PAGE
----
In recent years, company culture has become, in general, much more relaxed than it used to be. With millennials taking over the workplace and an advancement in technology that has changed the way things are done across the board, it isn’t uncommon to walk into any given office and see employees in jeans, t-shirts, and sandals. Regardless of your personal feelings toward this development, it’s important to understand that this bandwagon isn’t changing lanes anytime soon. Because of that, you should have a clear idea about how you expect your employees to dress and, more importantly, how to convey that dress code to them. Read on for a few tips on how to avoid the awkward conversation when it comes time to tell Tony from IT that his favorite ripped jeans with the coffee stains are not work appropriate.
Put a Policy in Place
There are many benefits to having your office be pretty laid back, and the same can be said for the alternative. Whether you want your employees to dress comfortably or you prefer the office to be more “business” than “casual”, it’s important to have some sort of policy in place. This sets a base guideline for your employees to follow and gives you a reference point if anybody needs to be spoken to about what they’re wearing. It’s much easier to show Tony from IT exactly where in the Employee Dress Policy it states “No Ripped Pants” than to simply ask him not to wear those jeans anymore. That way there is no room for misinterpretation and Tony can blame the dress code for having to wear nice slacks, and not you (or their supervisor).
Be sure to include general grooming/hygiene in this policy. There is no easy way to tell an employee that their natural aroma is causing their colleagues discomfort, but it’s significantly easier to let a dress code do the talking. The same can be true for those employees who wear a little too much cologne or perfume. Sending out a company-wide email that asks everyone to review the policy is a good first step to avoiding that conversation. If the person in mind does not take steps to better the situation, make sure you speak to them discreetly. They will likely be humiliated enough; you do not want the whole office to know what you’re talking about.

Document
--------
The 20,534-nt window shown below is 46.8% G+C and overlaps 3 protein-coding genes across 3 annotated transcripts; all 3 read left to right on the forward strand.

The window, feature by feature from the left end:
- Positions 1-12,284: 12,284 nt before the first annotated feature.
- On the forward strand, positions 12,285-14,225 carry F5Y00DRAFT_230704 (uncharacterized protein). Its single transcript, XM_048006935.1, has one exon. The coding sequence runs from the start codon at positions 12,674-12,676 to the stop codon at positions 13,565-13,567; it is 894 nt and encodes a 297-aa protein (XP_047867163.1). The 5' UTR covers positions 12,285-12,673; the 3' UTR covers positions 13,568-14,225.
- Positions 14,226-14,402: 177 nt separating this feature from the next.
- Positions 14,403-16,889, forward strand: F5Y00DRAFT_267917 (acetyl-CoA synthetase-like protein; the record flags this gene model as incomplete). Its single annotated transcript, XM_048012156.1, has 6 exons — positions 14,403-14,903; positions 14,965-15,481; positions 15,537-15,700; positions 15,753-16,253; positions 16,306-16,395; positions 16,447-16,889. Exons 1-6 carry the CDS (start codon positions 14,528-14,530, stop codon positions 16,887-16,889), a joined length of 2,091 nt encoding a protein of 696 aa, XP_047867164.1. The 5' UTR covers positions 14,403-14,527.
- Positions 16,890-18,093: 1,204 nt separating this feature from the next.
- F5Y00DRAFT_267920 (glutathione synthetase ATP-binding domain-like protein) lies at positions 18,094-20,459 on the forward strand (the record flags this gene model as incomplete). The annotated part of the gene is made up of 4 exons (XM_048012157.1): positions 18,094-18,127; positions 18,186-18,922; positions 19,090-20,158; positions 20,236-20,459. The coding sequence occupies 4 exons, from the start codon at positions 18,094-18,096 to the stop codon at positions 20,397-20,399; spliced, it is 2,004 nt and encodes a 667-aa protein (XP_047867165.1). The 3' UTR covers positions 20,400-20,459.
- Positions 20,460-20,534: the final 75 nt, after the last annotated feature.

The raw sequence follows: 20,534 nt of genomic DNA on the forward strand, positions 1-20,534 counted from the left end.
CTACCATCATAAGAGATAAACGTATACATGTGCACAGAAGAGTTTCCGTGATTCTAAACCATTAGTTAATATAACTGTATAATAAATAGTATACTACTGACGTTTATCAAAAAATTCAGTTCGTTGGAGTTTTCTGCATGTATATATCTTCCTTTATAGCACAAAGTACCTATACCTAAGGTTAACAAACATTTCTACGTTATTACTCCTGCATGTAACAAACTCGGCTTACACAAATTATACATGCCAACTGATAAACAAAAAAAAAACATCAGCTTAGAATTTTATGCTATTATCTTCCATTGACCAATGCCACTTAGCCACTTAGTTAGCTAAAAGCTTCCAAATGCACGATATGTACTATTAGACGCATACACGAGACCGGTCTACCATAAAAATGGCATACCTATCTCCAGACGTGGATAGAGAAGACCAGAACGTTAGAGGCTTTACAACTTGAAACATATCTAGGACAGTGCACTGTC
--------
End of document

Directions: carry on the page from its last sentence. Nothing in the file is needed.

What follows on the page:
Keep the Conversation Light
Once your policy is in place and your employees have reviewed it, hopefully, you won’t have to enforce it too often. Allow your team to slip up once in a while without repercussions, we’ve all been in that position and being overly strict can cause tension between you and them. When you do have to address an issue, however, don’t make a big deal out of it. As discussed previously, be discreet so as not to make the employee uncomfortable. However, the best method is to simply pull them aside, let them know what the problem is, and leave it at that. Do not make them feel like they’re in trouble. If they dispute their reason, you can show them the section in the dress policy so there is no room for argument. If the problem persists, then you can start taking disciplinary action.
Occasionally, if possible, you might consider having a manager address a violation who is of the same gender as the employee. Under general conflicts, this shouldn’t be necessary, but depending on the violation and the comfort levels of everybody involved, it’s something to consider. When in doubt, however, it’s usually better to address it yourself.
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